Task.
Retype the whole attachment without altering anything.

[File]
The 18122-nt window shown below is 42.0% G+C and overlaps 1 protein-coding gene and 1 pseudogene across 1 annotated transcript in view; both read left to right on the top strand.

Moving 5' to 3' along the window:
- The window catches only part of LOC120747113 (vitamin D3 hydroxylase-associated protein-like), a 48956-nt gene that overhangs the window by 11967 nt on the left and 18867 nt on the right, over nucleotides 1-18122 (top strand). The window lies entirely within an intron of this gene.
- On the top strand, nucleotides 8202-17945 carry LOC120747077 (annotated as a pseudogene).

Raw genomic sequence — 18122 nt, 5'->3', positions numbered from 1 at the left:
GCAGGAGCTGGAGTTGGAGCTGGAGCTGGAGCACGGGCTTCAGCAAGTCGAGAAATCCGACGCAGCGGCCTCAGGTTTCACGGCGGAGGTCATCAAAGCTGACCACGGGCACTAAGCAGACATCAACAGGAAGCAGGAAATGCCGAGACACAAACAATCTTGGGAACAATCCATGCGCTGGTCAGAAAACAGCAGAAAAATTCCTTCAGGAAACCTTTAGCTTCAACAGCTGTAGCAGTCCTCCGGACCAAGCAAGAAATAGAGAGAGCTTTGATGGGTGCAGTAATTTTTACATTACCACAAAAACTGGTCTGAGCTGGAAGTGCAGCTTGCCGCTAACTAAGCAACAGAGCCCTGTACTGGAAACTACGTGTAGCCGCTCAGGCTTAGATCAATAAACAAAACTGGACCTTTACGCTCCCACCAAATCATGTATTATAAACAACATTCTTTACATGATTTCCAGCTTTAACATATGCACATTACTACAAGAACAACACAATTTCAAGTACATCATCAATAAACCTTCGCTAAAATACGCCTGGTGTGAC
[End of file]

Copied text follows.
The 18122-nt window shown below is 42.0% G+C and overlaps 1 protein-coding gene and 1 pseudogene across 1 annotated transcript in view; both read left to right on the top strand.

Moving 5' to 3' along the window:
- The window catches only part of LOC120747113 (vitamin D3 hydroxylase-associated protein-like), a 48956-nt gene that overhangs the window by 11967 nt on the left and 18867 nt on the right, over nucleotides 1-18122 (top strand). The window lies entirely within an intron of this gene.
- On the top strand, nucleotides 8202-17945 carry LOC120747077 (annotated as a pseudogene).

Raw genomic sequence — 18122 nt, 5'->3', positions numbered from 1 at the left:
GCAGGAGCTGGAGTTGGAGCTGGAGCTGGAGCACGGGCTTCAGCAAGTCGAGAAATCCGACGCAGCGGCCTCAGGTTTCACGGCGGAGGTCATCAAAGCTGACCACGGGCACTAAGCAGACATCAACAGGAAGCAGGAAATGCCGAGACACAAACAATCTTGGGAACAATCCATGCGCTGGTCAGAAAACAGCAGAAAAATTCCTTCAGGAAACCTTTAGCTTCAACAGCTGTAGCAGTCCTCCGGACCAAGCAAGAAATAGAGAGAGCTTTGATGGGTGCAGTAATTTTTACATTACCACAAAAACTGGTCTGAGCTGGAAGTGCAGCTTGCCGCTAACTAAGCAACAGAGCCCTGTACTGGAAACTACGTGTAGCCGCTCAGGCTTAGATCAATAAACAAAACTGGACCTTTACGCTCCCACCAAATCATGTATTATAAACAACATTCTTTACATGATTTCCAGCTTTAACATATGCACATTACTACAAGAACAACACAATTTCAAGTACATCATCAATAAACCTTCGCTAAAATACGCCTGGTGTGAC